Let's first map out what each of these terms mean:
- Direct evidence: "proves or disproves a fact directly." It's common for direct evidence to take the form of eyewitness testimony, but this doesn't have to be the case. Real or documentary evidence can be direct evidence, too.
- Real evidence: used interchangeably with physical evidence, is "any evidence that is a tangible object, as opposed or oral testimony or documentary evidence, which records information that is offered as evidence." What's more, it's "used to prove a fact based on the characteristics of all or part of an object." For example, if I'm at a stoplight and I get rear-ended and my airbag deploys, the airbag would be an example of real evidence.
- Best evidence: "requires that an original or a highly accurate copy of a document or other object be brought into court."
Now to your question: Can a piece of evidence fall into all three categories?
Yes, and here's a (common) example. Imagine an external hard drive with a terabyte of child pornography on it. If a forensic scientist can demonstrate that the external hard drive belongs to the defendant who is being accused of possessing child pornography, then the direct evidence condition has been met.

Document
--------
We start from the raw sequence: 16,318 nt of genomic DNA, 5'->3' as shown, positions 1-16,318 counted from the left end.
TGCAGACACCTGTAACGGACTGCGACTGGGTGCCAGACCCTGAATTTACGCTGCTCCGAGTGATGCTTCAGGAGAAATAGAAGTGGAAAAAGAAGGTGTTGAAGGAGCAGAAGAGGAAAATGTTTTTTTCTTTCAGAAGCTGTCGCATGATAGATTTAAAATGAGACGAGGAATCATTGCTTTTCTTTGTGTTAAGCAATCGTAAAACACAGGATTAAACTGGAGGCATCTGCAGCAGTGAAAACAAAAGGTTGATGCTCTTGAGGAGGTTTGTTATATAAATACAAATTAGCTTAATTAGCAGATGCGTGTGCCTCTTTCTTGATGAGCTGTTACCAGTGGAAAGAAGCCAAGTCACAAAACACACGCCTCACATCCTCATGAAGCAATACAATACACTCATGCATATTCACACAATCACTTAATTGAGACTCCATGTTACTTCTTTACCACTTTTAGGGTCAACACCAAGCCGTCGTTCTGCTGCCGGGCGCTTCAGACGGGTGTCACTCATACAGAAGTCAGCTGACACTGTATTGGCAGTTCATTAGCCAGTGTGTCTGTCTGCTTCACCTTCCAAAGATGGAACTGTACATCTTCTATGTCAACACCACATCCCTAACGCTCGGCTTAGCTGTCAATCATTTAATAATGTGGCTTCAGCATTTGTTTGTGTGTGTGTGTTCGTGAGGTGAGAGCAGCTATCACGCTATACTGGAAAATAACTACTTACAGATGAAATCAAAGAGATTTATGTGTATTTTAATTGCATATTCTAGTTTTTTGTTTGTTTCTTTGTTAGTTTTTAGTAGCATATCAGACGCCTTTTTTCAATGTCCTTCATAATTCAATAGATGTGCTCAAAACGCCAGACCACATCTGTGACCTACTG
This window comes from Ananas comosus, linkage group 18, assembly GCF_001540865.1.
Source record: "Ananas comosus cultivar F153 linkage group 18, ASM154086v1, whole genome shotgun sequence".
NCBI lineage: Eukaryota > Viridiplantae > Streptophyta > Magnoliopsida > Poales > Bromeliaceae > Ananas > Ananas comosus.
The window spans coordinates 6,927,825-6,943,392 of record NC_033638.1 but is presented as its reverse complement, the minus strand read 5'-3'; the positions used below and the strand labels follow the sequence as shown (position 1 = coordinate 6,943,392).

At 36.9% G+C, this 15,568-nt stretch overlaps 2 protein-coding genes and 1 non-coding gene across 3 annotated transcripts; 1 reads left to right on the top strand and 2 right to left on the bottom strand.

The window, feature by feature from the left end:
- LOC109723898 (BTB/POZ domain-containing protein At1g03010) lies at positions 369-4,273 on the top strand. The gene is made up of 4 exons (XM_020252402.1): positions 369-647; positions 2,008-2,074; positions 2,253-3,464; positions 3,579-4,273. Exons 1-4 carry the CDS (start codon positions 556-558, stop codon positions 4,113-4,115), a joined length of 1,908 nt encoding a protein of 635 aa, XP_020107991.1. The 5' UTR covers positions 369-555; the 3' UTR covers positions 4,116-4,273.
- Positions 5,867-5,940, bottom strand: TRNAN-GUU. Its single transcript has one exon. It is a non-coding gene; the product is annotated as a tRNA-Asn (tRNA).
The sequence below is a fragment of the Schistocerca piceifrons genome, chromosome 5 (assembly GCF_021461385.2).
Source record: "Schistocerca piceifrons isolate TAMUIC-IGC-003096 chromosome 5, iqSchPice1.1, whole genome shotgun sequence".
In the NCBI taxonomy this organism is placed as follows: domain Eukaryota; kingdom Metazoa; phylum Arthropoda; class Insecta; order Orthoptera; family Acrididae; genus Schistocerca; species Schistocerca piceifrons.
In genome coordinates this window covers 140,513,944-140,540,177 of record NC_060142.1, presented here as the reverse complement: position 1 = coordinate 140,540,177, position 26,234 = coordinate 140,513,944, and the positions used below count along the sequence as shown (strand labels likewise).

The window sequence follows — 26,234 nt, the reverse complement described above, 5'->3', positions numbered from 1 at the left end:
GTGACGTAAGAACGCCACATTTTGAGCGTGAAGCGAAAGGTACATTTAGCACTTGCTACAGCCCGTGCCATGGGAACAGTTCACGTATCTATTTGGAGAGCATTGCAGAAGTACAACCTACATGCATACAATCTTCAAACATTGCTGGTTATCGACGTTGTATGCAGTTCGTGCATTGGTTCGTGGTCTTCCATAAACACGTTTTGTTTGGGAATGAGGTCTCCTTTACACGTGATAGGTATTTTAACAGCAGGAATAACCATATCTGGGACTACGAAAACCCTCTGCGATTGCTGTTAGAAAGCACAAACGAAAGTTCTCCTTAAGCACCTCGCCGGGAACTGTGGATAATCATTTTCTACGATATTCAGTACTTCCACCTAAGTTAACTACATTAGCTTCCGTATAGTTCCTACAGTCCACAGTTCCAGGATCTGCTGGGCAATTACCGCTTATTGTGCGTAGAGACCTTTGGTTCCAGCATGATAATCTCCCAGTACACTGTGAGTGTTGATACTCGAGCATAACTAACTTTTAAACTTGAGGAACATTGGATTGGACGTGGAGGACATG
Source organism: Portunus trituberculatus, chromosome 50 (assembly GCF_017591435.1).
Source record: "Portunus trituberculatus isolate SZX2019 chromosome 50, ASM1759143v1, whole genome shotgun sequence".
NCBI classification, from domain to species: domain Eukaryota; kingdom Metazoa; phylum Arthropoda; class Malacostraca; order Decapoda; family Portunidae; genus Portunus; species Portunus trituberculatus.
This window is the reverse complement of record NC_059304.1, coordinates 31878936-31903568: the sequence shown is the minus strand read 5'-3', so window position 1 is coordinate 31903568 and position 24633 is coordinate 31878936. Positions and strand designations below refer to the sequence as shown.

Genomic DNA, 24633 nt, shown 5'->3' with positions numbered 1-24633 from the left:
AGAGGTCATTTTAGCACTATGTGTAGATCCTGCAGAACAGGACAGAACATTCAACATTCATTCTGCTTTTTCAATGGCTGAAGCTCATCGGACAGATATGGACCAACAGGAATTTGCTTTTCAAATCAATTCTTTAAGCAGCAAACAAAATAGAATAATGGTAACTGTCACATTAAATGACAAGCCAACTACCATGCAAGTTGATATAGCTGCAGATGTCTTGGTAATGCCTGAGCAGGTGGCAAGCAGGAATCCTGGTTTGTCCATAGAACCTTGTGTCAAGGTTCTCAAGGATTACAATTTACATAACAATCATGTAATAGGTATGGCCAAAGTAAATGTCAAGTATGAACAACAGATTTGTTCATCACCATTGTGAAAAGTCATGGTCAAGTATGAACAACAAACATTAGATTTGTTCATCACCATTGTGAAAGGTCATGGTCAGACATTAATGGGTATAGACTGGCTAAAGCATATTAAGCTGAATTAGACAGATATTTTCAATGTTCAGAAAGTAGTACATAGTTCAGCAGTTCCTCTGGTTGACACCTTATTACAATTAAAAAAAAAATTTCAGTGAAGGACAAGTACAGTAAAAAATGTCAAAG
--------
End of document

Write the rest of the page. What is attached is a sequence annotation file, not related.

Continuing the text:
For real evidence, let's assume that the defendant covered his external hard drive with a variety of stickers. Upon examination, the defendant plays dumb, but the prosecutor reveals that a search of his apartment found sheets of the same stickers that were on his hard drive. The characteristics of the hard drive, the stickers, would be good reason to believe that the hard drive belongs to the defendant.
Lastly, the original hard drive of the defendant or a forensic copy could satisfy the best evidence condition. Hashing the forensic copy can verify that the "image" (in the digital forensics sense, not necessarily a picture) is identical to the source media, which would mean that the forensic copy of the digital hard drive would satisfy the best evidence condition.